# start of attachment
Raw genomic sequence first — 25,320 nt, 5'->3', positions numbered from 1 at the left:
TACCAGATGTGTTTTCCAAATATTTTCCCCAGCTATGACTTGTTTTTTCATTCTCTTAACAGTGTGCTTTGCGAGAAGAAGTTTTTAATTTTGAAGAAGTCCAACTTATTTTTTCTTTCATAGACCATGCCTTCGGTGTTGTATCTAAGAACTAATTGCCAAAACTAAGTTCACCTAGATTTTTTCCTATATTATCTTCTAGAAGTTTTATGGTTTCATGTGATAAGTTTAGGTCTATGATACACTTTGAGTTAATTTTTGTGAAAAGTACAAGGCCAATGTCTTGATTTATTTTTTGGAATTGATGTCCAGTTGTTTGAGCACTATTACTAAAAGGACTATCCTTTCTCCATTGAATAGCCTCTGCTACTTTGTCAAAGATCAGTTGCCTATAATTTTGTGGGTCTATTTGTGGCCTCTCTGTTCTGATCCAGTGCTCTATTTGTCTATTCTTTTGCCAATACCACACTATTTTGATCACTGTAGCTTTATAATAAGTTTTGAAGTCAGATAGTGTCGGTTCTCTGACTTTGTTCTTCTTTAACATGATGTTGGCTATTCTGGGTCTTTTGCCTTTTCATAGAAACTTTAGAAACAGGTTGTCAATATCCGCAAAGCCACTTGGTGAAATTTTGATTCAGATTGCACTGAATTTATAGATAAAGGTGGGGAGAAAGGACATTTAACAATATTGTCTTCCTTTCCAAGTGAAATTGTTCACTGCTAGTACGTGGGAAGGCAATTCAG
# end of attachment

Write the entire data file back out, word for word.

Raw genomic sequence first — 25,320 nt, 5'->3', positions numbered from 1 at the left:
TACCAGATGTGTTTTCCAAATATTTTCCCCAGCTATGACTTGTTTTTTCATTCTCTTAACAGTGTGCTTTGCGAGAAGAAGTTTTTAATTTTGAAGAAGTCCAACTTATTTTTTCTTTCATAGACCATGCCTTCGGTGTTGTATCTAAGAACTAATTGCCAAAACTAAGTTCACCTAGATTTTTTCCTATATTATCTTCTAGAAGTTTTATGGTTTCATGTGATAAGTTTAGGTCTATGATACACTTTGAGTTAATTTTTGTGAAAAGTACAAGGCCAATGTCTTGATTTATTTTTTGGAATTGATGTCCAGTTGTTTGAGCACTATTACTAAAAGGACTATCCTTTCTCCATTGAATAGCCTCTGCTACTTTGTCAAAGATCAGTTGCCTATAATTTTGTGGGTCTATTTGTGGCCTCTCTGTTCTGATCCAGTGCTCTATTTGTCTATTCTTTTGCCAATACCACACTATTTTGATCACTGTAGCTTTATAATAAGTTTTGAAGTCAGATAGTGTCGGTTCTCTGACTTTGTTCTTCTTTAACATGATGTTGGCTATTCTGGGTCTTTTGCCTTTTCATAGAAACTTTAGAAACAGGTTGTCAATATCCGCAAAGCCACTTGGTGAAATTTTGATTCAGATTGCACTGAATTTATAGATAAAGGTGGGGAGAAAGGACATTTAACAATATTGTCTTCCTTTCCAAGTGAAATTGTTCACTGCTAGTACGTGGGAAGGCAATTCAG